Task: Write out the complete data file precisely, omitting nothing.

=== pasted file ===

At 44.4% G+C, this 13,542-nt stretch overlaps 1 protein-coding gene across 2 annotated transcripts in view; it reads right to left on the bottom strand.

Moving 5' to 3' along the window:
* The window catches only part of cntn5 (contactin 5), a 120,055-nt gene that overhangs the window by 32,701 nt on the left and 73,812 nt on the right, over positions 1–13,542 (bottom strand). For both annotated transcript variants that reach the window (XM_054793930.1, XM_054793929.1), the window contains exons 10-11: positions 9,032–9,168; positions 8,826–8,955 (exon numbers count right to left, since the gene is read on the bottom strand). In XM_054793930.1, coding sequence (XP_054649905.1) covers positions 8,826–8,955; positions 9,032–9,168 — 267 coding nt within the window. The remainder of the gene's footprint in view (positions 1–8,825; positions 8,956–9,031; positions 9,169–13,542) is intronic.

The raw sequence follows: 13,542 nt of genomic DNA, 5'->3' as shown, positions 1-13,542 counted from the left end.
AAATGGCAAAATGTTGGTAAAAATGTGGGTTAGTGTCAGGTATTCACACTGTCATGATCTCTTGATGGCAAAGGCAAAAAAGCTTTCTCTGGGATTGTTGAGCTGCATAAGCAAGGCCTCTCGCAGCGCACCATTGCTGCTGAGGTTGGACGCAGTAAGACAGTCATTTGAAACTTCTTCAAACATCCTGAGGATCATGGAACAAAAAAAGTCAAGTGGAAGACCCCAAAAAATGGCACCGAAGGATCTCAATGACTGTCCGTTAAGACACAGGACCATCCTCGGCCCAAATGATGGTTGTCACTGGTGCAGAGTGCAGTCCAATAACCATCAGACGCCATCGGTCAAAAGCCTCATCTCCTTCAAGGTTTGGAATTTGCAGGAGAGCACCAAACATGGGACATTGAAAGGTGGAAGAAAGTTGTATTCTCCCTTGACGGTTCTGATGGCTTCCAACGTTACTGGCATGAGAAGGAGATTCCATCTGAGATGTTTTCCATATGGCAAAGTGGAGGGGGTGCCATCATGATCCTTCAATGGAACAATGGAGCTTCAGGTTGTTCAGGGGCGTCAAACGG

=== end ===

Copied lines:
At 44.4% G+C, this 13,542-nt stretch overlaps 1 protein-coding gene across 2 annotated transcripts in view; it reads right to left on the bottom strand.

Moving 5' to 3' along the window:
* The window catches only part of cntn5 (contactin 5), a 120,055-nt gene that overhangs the window by 32,701 nt on the left and 73,812 nt on the right, over positions 1–13,542 (bottom strand). For both annotated transcript variants that reach the window (XM_054793930.1, XM_054793929.1), the window contains exons 10-11: positions 9,032–9,168; positions 8,826–8,955 (exon numbers count right to left, since the gene is read on the bottom strand). In XM_054793930.1, coding sequence (XP_054649905.1) covers positions 8,826–8,955; positions 9,032–9,168 — 267 coding nt within the window. The remainder of the gene's footprint in view (positions 1–8,825; positions 8,956–9,031; positions 9,169–13,542) is intronic.

The raw sequence follows: 13,542 nt of genomic DNA, 5'->3' as shown, positions 1-13,542 counted from the left end.
AAATGGCAAAATGTTGGTAAAAATGTGGGTTAGTGTCAGGTATTCACACTGTCATGATCTCTTGATGGCAAAGGCAAAAAAGCTTTCTCTGGGATTGTTGAGCTGCATAAGCAAGGCCTCTCGCAGCGCACCATTGCTGCTGAGGTTGGACGCAGTAAGACAGTCATTTGAAACTTCTTCAAACATCCTGAGGATCATGGAACAAAAAAAGTCAAGTGGAAGACCCCAAAAAATGGCACCGAAGGATCTCAATGACTGTCCGTTAAGACACAGGACCATCCTCGGCCCAAATGATGGTTGTCACTGGTGCAGAGTGCAGTCCAATAACCATCAGACGCCATCGGTCAAAAGCCTCATCTCCTTCAAGGTTTGGAATTTGCAGGAGAGCACCAAACATGGGACATTGAAAGGTGGAAGAAAGTTGTATTCTCCCTTGACGGTTCTGATGGCTTCCAACGTTACTGGCATGAGAAGGAGATTCCATCTGAGATGTTTTCCATATGGCAAAGTGGAGGGGGTGCCATCATGATCCTTCAATGGAACAATGGAGCTTCAGGTTGTTCAGGGGCGTCAAACGG